Thursday, April 23, 2009

Eerie 1

Today will be covering the first ever issue of Eerie. I'll start off by saying I don't actually own this issue. I do own all the content in it in some form or another though. This is the rarest Warren magazine of all time, only approximately 200 issues or so actually existed. The story goes that back in September 1965 Warren was planning on creating a companion magazine for Creepy called Eerie, but heard that a rival publisher was planning on using the same title. By rushing this issue to publication with a reprinted cover and all reprinted stories, Warren was able to copyright the name. What was supposed to be the first issue of Eerie became the second issue of Eerie.

The cover for this issue is by Jack Davis, and is a reprint of a subscription ad from the second issue of Creepy.

First story is "Image of Bluebeard" by Joe Orlando (art) and Bill Pearson (story), from Creepy 7. A mysterious assassin plagues the countryside. Meanwhile a young woman marries an older man who cares for her, but forces her to stay on his estate in the woods. He has a cabin near their house that he refuses her to see. After finding out that he's married three times before and discovering a book about bluebeard in his library, she becomes convinced that he's the killer and stabs him just as he is about to bring her into the cabin. But it ends up that the killer had already been captured and the cabin was just filled with animals he had gathered to keep her company.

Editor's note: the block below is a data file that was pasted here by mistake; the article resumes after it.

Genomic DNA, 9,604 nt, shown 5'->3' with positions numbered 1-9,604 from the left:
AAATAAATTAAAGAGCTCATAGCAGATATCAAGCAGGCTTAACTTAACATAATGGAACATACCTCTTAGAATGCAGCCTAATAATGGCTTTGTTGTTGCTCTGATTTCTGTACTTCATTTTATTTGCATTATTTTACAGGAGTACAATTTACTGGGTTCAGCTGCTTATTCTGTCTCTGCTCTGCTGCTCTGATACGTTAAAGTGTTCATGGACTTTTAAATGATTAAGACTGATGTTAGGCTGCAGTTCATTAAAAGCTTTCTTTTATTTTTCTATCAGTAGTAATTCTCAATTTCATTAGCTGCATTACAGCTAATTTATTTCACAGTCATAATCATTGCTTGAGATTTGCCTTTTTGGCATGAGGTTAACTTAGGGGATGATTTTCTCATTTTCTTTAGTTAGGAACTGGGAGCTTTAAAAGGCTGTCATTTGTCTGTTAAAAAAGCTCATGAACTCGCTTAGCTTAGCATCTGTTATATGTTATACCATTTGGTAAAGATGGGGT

Second is "Death Plane" by George Evans (art) and Larry Ivie (story), from Creepy 8. Evans was a terrific artist at EC but unfortunately did very few Warren stories, just this and a few for Blazing Combat. This story features a mysterious plane that is taking out both American and German planes during the war. One of the American officers is killed and realizes that the ghost of each person killed appears in the plane until they can kill someone else.

Last is "The Invitation" with art by Manny Stallman and story by Russ Jones, Larry Englehart and Maurice Whitman, from Creepy 8. A Baron gets in a car accident and comes across a mansion where vampires live. He convinces them to let him live as long as he brings them victims. He does, but eventually they turn him into a vampire as well. Whitman would very lamely repeat this exact same story in Creepy 17 in the story "A Night Lodging".

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